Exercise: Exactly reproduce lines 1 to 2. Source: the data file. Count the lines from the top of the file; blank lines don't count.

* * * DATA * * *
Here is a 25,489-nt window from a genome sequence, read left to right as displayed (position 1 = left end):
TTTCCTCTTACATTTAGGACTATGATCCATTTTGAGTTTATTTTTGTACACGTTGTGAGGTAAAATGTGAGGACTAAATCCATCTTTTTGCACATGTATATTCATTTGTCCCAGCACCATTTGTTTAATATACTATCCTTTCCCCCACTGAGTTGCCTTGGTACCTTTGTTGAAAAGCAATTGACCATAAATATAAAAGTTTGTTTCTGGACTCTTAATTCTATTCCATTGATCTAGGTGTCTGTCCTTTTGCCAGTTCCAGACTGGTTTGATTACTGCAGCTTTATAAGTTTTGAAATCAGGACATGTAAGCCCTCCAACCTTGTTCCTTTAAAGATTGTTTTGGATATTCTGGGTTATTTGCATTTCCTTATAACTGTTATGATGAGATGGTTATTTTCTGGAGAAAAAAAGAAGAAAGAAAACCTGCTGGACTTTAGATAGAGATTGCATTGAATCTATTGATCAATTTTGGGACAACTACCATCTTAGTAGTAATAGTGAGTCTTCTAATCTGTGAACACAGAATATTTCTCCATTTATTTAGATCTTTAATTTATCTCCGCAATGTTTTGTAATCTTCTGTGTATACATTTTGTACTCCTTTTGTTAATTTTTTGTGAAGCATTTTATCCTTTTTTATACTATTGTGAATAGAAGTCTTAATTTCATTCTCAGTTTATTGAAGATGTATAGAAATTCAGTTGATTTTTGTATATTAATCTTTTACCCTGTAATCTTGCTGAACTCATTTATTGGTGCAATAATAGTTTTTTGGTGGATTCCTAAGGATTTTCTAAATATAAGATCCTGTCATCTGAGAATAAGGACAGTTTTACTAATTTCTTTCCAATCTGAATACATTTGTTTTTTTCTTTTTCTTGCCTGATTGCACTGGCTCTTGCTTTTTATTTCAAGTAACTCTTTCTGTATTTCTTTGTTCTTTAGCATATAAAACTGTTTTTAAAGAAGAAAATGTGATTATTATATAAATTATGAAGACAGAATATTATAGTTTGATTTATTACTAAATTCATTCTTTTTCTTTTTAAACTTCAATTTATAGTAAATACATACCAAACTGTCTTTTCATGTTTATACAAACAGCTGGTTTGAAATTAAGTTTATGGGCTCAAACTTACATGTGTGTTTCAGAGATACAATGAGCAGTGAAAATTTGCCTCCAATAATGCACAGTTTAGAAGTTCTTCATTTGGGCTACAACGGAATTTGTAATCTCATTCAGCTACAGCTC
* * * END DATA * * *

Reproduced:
Here is a 25,489-nt window from a genome sequence, read left to right as displayed (position 1 = left end):
TTTCCTCTTACATTTAGGACTATGATCCATTTTGAGTTTATTTTTGTACACGTTGTGAGGTAAAATGTGAGGACTAAATCCATCTTTTTGCACATGTATATTCATTTGTCCCAGCACCATTTGTTTAATATACTATCCTTTCCCCCACTGAGTTGCCTTGGTACCTTTGTTGAAAAGCAATTGACCATAAATATAAAAGTTTGTTTCTGGACTCTTAATTCTATTCCATTGATCTAGGTGTCTGTCCTTTTGCCAGTTCCAGACTGGTTTGATTACTGCAGCTTTATAAGTTTTGAAATCAGGACATGTAAGCCCTCCAACCTTGTTCCTTTAAAGATTGTTTTGGATATTCTGGGTTATTTGCATTTCCTTATAACTGTTATGATGAGATGGTTATTTTCTGGAGAAAAAAAGAAGAAAGAAAACCTGCTGGACTTTAGATAGAGATTGCATTGAATCTATTGATCAATTTTGGGACAACTACCATCTTAGTAGTAATAGTGAGTCTTCTAATCTGTGAACACAGAATATTTCTCCATTTATTTAGATCTTTAATTTATCTCCGCAATGTTTTGTAATCTTCTGTGTATACATTTTGTACTCCTTTTGTTAATTTTTTGTGAAGCATTTTATCCTTTTTTATACTATTGTGAATAGAAGTCTTAATTTCATTCTCAGTTTATTGAAGATGTATAGAAATTCAGTTGATTTTTGTATATTAATCTTTTACCCTGTAATCTTGCTGAACTCATTTATTGGTGCAATAATAGTTTTTTGGTGGATTCCTAAGGATTTTCTAAATATAAGATCCTGTCATCTGAGAATAAGGACAGTTTTACTAATTTCTTTCCAATCTGAATACATTTGTTTTTTTCTTTTTCTTGCCTGATTGCACTGGCTCTTGCTTTTTATTTCAAGTAACTCTTTCTGTATTTCTTTGTTCTTTAGCATATAAAACTGTTTTTAAAGAAGAAAATGTGATTATTATATAAATTATGAAGACAGAATATTATAGTTTGATTTATTACTAAATTCATTCTTTTTCTTTTTAAACTTCAATTTATAGTAAATACATACCAAACTGTCTTTTCATGTTTATACAAACAGCTGGTTTGAAATTAAGTTTATGGGCTCAAACTTACATGTGTGTTTCAGAGATACAATGAGCAGTGAAAATTTGCCTCCAATAATGCACAGTTTAGAAGTTCTTCATTTGGGCTACAACGGAATTTGTAATCTCATTCAGCTACAGCTC